They drove for fifteen minutes through the dark countryside, past shacks where a single glim indicated someone else was already awake. At length they wound their way down from the main road to the small harbour of Trou d'Eau Douce, Cove of Sweet Water, so called by some long-gone French captain who must have found a drinkable spring at that point. The houses of the village were battened and dark, but at the harbourside Murgatroyd could make out the shape of a moored boat and other shapes working on board it by the light of torches. They pulled up close to the wooden jetty and Kilian took a flask of hot coffee from the glove compartment and handed it round. It was very welcome.

The South African left the car and went along the jetty to the boat. Snatches of a low conversation in Creole French drifted back to the car. It is strange how people always speak quietly in the darkness before dawn.

After ten minutes he came back. There was by now a pale streak on the eastern horizon and a few low, ribbed clouds gleamed faintly out there. The water was discernible by its own glow, and the outlines of jetty, boat and men were becoming clearer.

'We can get the gear aboard now,' said Kilian.

From the rear of the estate car he hauled a refrigerated vacuum box which was later to provide the cold beer, and he and Higgins carried it down the jetty. Murgatroyd took the packs and two more coffee flasks.

The boat was not one of the new, luxurious fibreglass models, but an old and beamy lady of timber hull and marine-ply decking. She had a small cabin up forward which seemed to be crammed with assorted gear. To starboard of the cabin door was a single padded chair on a high stem, facing the wheel and the basic controls. This area was covered in. The after area was open and contained hard benches along each side. At the stern was a single swivel chair, as one sees in a city office, except that this one had harness straps hanging loose from it and was cleated to the deck.

From either side of the afterdeck two long rods stuck out at angles, like wasp aerials. Murgatroyd thought at first they were fishing rods, but later learned they were outriggers to hold the outer lines clear of the inboard lines and prevent tangling.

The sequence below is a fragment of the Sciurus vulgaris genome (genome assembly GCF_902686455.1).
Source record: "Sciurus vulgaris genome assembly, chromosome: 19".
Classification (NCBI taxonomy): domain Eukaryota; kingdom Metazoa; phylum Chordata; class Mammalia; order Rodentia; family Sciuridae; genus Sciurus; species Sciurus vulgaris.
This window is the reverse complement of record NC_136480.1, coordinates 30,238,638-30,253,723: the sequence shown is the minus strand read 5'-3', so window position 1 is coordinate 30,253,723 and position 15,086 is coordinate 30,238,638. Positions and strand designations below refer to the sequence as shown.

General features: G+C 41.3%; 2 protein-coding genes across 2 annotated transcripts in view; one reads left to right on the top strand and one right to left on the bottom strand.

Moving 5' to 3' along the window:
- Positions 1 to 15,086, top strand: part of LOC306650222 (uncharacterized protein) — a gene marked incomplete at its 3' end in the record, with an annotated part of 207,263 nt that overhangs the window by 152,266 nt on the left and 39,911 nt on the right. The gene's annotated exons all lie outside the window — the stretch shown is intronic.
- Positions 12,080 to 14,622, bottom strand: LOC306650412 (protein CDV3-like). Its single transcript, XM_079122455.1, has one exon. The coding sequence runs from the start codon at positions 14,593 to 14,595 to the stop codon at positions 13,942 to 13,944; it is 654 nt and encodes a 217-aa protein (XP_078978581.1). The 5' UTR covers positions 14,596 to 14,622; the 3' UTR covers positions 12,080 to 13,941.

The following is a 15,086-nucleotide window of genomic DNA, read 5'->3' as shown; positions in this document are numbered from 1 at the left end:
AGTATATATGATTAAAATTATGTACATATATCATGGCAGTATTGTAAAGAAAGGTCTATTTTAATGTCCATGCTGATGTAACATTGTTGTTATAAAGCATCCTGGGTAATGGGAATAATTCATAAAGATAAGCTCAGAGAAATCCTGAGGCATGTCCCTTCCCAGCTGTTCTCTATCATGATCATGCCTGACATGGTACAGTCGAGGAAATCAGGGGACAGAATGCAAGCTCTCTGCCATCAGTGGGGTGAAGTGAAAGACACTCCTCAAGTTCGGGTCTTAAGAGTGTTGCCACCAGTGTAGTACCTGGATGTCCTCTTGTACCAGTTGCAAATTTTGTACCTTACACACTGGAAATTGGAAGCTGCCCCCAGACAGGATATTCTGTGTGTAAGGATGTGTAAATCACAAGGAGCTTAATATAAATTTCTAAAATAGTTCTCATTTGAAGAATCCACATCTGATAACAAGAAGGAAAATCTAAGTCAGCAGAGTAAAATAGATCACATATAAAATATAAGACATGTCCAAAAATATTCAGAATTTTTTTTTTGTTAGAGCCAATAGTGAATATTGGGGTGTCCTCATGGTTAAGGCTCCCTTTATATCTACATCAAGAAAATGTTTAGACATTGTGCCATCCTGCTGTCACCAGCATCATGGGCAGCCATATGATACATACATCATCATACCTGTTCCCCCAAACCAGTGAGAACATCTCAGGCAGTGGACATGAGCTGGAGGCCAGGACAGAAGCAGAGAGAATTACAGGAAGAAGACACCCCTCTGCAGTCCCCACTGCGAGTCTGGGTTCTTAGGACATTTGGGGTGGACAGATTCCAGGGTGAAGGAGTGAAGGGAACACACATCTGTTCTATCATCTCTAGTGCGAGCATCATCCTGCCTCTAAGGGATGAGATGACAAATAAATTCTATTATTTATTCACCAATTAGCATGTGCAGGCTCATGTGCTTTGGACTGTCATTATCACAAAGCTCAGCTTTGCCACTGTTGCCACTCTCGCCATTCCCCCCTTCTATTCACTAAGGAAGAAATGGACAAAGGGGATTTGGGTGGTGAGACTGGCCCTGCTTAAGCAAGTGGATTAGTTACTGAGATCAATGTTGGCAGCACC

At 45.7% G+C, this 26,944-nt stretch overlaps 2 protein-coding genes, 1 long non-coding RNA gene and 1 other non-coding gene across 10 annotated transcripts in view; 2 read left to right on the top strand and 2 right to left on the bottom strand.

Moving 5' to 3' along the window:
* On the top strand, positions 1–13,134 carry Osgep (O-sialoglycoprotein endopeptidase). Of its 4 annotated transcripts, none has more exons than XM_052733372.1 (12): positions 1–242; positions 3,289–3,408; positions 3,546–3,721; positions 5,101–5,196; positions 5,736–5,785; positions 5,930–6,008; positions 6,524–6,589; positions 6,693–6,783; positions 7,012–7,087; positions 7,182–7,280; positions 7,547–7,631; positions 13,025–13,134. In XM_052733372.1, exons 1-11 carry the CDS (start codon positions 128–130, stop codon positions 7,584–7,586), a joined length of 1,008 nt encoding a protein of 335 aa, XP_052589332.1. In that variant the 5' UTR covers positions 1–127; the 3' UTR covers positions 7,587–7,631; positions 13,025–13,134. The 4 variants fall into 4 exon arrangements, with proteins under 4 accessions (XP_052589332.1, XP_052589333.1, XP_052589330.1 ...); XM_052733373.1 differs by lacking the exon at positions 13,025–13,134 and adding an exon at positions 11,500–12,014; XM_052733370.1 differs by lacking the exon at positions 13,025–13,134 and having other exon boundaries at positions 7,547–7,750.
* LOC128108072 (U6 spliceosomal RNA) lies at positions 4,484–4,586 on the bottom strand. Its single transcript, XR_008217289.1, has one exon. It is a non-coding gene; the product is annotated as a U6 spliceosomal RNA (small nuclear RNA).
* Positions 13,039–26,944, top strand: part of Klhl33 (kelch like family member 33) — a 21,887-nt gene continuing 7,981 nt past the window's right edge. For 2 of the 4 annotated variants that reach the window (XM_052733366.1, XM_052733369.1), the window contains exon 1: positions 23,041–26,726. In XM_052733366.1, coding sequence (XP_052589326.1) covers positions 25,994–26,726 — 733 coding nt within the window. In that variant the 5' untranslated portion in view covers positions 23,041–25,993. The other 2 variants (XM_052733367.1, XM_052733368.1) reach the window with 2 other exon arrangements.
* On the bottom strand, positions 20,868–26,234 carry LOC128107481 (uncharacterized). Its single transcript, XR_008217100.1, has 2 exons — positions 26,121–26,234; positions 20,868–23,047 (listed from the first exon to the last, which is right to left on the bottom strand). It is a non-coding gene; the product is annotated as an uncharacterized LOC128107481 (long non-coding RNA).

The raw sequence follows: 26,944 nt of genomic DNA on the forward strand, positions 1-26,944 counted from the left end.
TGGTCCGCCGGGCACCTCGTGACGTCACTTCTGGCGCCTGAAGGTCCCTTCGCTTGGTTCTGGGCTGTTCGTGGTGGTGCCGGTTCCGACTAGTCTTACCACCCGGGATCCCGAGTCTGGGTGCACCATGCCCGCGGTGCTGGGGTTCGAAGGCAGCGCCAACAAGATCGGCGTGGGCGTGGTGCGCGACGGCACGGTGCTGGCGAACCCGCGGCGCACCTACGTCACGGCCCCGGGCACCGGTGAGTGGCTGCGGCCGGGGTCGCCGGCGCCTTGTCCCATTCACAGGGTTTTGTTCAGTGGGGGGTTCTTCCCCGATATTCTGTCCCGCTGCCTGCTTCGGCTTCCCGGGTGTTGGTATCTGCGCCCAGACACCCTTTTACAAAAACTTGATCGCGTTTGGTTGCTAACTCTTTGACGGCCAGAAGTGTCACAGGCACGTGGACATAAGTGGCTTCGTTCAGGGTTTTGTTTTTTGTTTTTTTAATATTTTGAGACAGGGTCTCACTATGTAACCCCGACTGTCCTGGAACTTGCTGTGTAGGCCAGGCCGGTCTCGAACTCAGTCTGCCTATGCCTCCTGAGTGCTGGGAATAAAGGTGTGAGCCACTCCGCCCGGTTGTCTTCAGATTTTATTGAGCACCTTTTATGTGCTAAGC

An old man sat on the skipper's chair, one hand on the wheel, and watched the last preparations in silence. Kilian heaved the beer chest under one of the benches and gestured the others to sit down. A young boat boy, hardly in his teens, unhitched the after painter and threw it on the deck. A villager on the planks beside them did the same up front and pushed the boat away from the quay. The old man started the engines and a dull rumble began beneath their feet. The boat turned its nose slowly towards the lagoon.

The sun was rising fast now, only just below the horizon, and its light was spreading westwards across the water. Murgatroyd could clearly see the houses of the village along the lagoon's edge and rising plumes of smoke as the women prepared the breakfast coffee. In a few minutes the last stars had faded, the sky turned robin's egg blue and swords of shimmering light thrust through the water. A catspaw, sudden, coming from nowhere, going nowhere, ruffled the surface of the lagoon and the light broke up into shards of silver. Then it was gone. The flat calm returned, broken only by the long wake of the boat from its stern to the receding jetty. Murgatroyd looked over the side and could make out clumps of coral already, and they were four fathoms down.

'By the way,' said Kilian, 'let me introduce you.' With the growing light, his voice was louder. 'This boat is the Avant, in French that means "Forward". She's old but sound as a rock, and she's caught a few fish in her time. The captain is Monsieur Patient, and this is his grandson Jean-Paul.'

The old man turned and nodded a greeting at his guests. He said nothing. He was dressed in tough blue canvas shirt and trousers from which two gnarled bare feet hung downwards. His face was dark and wizened like an old walnut and topped by a battered chip hat. He gazed at the sea with eyes wreathed in wrinkles from a lifetime of looking at bright water.

'Monsieur Patient has been fishing these waters man and boy for sixty years at least,' said Kilian. 'Even he doesn't know just how long and no one else can remember. He knows the water and he knows the fish. That's the secret of catching them.'

Higgins produced a camera from his shoulder bag. 'I'd like to take a picture,' he said.

' I'd wait a few minutes,' said Kilian. 'Andhold on. We'll be going through the reef in a short while.'

Murgatroyd stared ahead at the approaching reef. From his hotel balcony it looked feathery soft, the spray like splashing milk. Close up, he could hear the boom of the ocean breakers pounding themselves into the coral heads, tearing themselves apart on ranks of sharp knives just below the surface. He could see no break in the line.

Just short of the foam, old Patient spun the wheel hard right and the Avant positioned herself parallel to the white foaming line 20 yards away. Then he saw the channel. It occurred where two banks of coral ran side by side with a narrow gap between them. Five seconds later they were in the channel, with breakers left and right, running parallel to the shore half a mile to the east. As the surge caught them, the Avant bucked and swung.